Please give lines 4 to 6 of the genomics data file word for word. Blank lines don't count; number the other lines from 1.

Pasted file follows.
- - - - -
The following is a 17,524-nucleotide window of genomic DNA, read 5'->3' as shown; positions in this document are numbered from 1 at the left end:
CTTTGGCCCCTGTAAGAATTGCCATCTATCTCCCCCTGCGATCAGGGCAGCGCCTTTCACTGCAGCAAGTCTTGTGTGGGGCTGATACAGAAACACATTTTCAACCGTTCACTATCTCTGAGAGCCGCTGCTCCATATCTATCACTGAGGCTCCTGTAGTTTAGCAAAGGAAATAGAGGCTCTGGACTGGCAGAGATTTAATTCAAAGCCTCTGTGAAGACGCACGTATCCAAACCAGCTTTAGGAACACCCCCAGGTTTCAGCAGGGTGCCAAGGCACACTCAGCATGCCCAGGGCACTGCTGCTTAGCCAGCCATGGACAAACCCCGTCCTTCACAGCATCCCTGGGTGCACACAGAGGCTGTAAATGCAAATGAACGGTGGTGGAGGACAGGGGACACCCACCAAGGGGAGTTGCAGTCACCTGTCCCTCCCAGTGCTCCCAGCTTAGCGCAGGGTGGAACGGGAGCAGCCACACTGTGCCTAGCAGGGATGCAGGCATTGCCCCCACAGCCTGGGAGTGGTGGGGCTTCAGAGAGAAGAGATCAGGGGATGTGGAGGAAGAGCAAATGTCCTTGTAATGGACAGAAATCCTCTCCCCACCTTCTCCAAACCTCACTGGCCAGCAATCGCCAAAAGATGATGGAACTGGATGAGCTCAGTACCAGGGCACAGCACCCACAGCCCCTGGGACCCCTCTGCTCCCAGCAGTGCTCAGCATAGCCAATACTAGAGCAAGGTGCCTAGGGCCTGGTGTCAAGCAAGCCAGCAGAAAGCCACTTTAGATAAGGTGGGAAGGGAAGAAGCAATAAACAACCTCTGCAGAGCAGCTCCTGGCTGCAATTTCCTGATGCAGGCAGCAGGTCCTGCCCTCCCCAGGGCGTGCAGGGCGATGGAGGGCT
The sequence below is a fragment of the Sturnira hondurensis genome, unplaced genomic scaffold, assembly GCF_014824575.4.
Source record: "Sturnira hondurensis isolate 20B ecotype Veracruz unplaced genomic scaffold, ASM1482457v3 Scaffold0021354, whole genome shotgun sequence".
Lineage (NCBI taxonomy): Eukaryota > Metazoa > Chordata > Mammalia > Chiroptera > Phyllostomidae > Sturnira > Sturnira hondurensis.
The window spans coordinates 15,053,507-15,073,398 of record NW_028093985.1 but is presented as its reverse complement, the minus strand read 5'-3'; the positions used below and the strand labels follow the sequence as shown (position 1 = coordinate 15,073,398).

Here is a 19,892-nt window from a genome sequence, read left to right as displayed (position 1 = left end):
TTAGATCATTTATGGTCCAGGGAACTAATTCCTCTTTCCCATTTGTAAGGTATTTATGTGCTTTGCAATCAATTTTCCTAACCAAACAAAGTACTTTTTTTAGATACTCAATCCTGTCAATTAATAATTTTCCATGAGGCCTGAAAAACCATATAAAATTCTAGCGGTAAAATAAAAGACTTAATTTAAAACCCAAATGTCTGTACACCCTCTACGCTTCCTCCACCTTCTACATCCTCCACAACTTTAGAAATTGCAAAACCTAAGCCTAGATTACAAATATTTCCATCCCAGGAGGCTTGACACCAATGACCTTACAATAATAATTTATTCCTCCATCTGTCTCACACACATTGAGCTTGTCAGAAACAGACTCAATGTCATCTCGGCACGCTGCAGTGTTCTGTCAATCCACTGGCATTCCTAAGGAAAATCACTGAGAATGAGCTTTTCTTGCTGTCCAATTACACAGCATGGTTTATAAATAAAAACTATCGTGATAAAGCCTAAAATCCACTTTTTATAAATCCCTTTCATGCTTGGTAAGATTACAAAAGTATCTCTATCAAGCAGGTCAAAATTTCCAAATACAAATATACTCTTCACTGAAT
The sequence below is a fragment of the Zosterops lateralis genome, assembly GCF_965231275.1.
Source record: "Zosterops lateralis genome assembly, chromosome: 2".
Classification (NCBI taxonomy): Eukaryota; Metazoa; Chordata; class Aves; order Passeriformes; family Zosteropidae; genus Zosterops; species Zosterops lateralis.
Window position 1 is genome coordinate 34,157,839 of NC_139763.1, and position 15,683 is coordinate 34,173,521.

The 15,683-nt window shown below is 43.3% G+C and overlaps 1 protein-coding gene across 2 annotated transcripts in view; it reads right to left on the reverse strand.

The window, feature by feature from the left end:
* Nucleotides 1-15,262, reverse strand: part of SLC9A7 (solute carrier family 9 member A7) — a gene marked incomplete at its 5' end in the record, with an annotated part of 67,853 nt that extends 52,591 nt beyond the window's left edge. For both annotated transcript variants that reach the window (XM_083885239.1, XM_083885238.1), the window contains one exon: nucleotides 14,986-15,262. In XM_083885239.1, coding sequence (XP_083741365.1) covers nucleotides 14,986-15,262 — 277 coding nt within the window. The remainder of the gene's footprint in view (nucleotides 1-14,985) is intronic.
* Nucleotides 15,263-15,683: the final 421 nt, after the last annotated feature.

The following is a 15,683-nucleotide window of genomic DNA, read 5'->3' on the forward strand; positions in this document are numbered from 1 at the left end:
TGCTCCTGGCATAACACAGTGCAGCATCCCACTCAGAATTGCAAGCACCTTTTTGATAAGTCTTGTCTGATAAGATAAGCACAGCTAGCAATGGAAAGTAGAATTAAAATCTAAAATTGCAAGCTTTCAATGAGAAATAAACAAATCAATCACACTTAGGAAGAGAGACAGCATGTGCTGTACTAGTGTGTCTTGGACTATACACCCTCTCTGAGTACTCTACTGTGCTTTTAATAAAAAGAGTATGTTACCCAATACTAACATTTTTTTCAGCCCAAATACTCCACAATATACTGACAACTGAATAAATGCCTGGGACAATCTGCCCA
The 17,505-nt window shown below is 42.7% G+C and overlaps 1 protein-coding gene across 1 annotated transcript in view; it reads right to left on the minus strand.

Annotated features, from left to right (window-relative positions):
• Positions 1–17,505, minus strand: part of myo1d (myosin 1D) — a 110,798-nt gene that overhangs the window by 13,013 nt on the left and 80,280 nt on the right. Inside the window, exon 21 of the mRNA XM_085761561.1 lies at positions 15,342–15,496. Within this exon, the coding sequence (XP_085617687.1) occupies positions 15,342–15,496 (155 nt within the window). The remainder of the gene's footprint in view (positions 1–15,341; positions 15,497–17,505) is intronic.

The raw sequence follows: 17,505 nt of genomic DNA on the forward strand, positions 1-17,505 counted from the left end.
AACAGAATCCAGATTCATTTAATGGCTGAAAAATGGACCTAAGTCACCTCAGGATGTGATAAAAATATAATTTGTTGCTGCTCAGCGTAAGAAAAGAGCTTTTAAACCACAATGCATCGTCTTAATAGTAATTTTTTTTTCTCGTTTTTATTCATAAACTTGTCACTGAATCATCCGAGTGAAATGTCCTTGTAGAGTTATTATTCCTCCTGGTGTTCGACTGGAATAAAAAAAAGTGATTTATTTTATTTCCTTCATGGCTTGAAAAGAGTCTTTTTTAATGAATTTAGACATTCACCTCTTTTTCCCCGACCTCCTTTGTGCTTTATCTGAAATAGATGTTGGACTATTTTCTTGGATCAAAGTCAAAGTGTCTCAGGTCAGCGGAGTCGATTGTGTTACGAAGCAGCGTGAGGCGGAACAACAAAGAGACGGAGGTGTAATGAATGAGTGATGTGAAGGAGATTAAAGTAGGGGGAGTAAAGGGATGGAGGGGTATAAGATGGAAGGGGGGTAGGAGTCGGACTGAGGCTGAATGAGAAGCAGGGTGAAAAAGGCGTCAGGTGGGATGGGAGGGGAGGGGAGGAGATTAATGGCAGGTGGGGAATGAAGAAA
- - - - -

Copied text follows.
Source record: "Sturnira hondurensis isolate 20B ecotype Veracruz unplaced genomic scaffold, ASM1482457v3 Scaffold0021354, whole genome shotgun sequence".
Lineage (NCBI taxonomy): Eukaryota > Metazoa > Chordata > Mammalia > Chiroptera > Phyllostomidae > Sturnira > Sturnira hondurensis.
The window spans coordinates 15,053,507-15,073,398 of record NW_028093985.1 but is presented as its reverse complement, the minus strand read 5'-3'; the positions used below and the strand labels follow the sequence as shown (position 1 = coordinate 15,073,398).